“Don’t look down at your skis or right in front of you,” my instructor said yesterday. “Look far ahead down the mountain, the way you want to go.”
“But what if there’s uneven terrain or something nasty right in front of me?”
“It’ll be too late then anyway. You don’t look at the hood of your car when you drive, do you?”
She was right – I actually managed to get my skis more parallel and carve better turns when I stopped looking down at them.
Who’d have ever imagined I’d be able to improve my athletic prowess so late in life? All through my teens, I was one of those kids who dreaded gym, who was picked last for every team in every season. I especially hated volleyball, and used the “female troubles” ploy more times than was physiologically possible. In spring, when my classmates played softball, I chose tennis, which meant hiding behind the backboard out of sight of the gym teacher. Years later, as an art therapist at a psychiatric center, I generated much merriment during a softball game with patients at a picnic because I screamed and dodged whenever a ball flew anywhere in my vicinity.
But clutzy as I am, for some reason I’ve always loved skiing. Maybe it’s my Scandinavian genes, or the fact that I can steer clear of competition and ski alone. In the past two years, my skiing has improved about a thousand percent, or so Jude, my instructor, said. We were midway down Gore Mountain, and I was taking advantage of the Out of Control Ski Club’s free private lesson day on my last ski outing of the season.
In the interim since I’d last seen her, I took a series of weekly lessons at Jiminy Peak in a program especially designed for women, in which the lessons are followed by a buffet lunch at Jiminy’s John Harvard restaurant and then unlimited access to the hot tub and heated pool. I’m not enamored of lessons – at my age, I don’t take directions well. But it really helps to know what I’m doing, and my ego loves knowing that I can actually improve at something athletic that most folks my age are too terrified even to attempt.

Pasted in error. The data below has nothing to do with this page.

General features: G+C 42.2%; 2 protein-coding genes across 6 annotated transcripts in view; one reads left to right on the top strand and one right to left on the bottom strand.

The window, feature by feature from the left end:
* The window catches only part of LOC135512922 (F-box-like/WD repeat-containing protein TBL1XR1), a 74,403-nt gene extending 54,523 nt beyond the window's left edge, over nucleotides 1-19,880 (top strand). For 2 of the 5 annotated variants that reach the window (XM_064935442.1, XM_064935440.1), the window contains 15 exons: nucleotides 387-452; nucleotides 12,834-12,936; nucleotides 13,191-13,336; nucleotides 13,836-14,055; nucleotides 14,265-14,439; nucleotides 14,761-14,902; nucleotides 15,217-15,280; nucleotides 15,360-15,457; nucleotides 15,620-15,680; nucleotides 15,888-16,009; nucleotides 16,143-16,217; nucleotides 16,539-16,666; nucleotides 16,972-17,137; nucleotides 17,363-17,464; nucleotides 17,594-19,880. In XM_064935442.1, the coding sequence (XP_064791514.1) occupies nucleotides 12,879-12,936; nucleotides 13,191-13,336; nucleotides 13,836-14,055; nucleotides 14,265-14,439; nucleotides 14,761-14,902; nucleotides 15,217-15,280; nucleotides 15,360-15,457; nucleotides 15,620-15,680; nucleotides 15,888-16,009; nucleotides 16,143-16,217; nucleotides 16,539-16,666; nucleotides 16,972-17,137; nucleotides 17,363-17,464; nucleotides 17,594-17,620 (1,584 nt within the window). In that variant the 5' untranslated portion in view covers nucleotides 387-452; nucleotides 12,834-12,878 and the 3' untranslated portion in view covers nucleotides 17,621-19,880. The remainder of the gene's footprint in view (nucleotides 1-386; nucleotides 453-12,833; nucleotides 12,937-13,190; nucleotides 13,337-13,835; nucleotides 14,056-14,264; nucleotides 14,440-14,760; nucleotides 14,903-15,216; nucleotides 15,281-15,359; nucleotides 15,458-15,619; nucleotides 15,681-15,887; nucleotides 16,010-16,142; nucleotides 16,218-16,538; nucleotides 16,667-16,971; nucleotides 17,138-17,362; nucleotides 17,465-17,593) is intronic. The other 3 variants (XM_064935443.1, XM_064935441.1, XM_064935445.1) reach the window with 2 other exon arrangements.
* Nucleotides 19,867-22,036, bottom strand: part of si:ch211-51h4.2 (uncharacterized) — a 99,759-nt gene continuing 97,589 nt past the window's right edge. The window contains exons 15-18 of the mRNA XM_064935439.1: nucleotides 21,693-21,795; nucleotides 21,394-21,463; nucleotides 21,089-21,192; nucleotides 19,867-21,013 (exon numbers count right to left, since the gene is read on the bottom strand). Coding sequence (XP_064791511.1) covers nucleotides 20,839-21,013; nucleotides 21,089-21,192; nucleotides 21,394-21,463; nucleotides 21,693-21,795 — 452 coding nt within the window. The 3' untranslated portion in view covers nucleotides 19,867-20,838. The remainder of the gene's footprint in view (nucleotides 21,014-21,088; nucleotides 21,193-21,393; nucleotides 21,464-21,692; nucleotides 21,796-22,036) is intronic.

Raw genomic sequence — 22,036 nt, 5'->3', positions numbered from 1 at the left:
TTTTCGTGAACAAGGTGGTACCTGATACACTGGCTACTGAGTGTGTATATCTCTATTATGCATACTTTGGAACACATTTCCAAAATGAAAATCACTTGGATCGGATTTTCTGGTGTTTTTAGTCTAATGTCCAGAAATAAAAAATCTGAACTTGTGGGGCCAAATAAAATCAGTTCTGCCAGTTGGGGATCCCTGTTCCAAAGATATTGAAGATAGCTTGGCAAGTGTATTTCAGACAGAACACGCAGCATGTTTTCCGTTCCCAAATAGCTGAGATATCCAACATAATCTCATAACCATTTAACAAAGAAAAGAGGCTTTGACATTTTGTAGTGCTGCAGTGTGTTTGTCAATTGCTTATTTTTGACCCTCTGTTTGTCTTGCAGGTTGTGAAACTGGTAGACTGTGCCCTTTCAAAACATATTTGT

So why was yesterday my last ski day? Simple – I hate spring slush. Here’s a poem I wrote about my last day at Jiminy. I took some poetic license, since my last ski day was yesterday at Gore, and I spent most of the afternoon in the bar listening to a band that did excellent covers of the Byrds, Neil Young and the like. As the poem says, I’m turning my thoughts to spring. And as Jude advised, I’m looking ahead, rather than dwelling on the muddy ground at my feet.
Were you a clutzy kid in gym? Have you gotten more athletic with age? I’d love to hear your stories. Meanwhile, here’s my poem.
Alone on the vast white slope of Panorama,
not a soul in sight. March is doing her early lion number,
ripping and whistling past my ears, searing my cheeks,
making me wish I’d worn my black ski mask,
my terrorist balaklava. The weathermen were wrong,
but Jiminy was right. Machine-groomed granular,
they called it in their morning e-mail –
another word for crap.
I’m channeling my Viking forebears,
forcing myself to face the fall line,
carving my way through piles of sodden slush.
My thighs ache from the work, the weight of it.
I picture Lindsey Vonn, flaunting her mini-skirted thighs,
flashing her gold Olympic medal
on Jay Leno’s first come-back show.
How can she be so strong and yet so slender,
not to mention gorgeous.
Me, I’m more the Brunhilde type,
complete with helmet to guard against concussions
or sudden death. Rubenesque flesh,
swathed in baggy black pants
I’ll ditch upon final snow melt.
Next year I’ll need a smaller size – yeah, right.
So this is pleasure? Halfway down the hill
the realization hits me – this is my final run.
The season’s truly shifting.
Crocuses are pushing up unseen
beneath the mounds of filthy snow that shroud my garden.
Winter’s a goner – time to lay the ground for spring.
© March 6, 2010 Julie Lomoe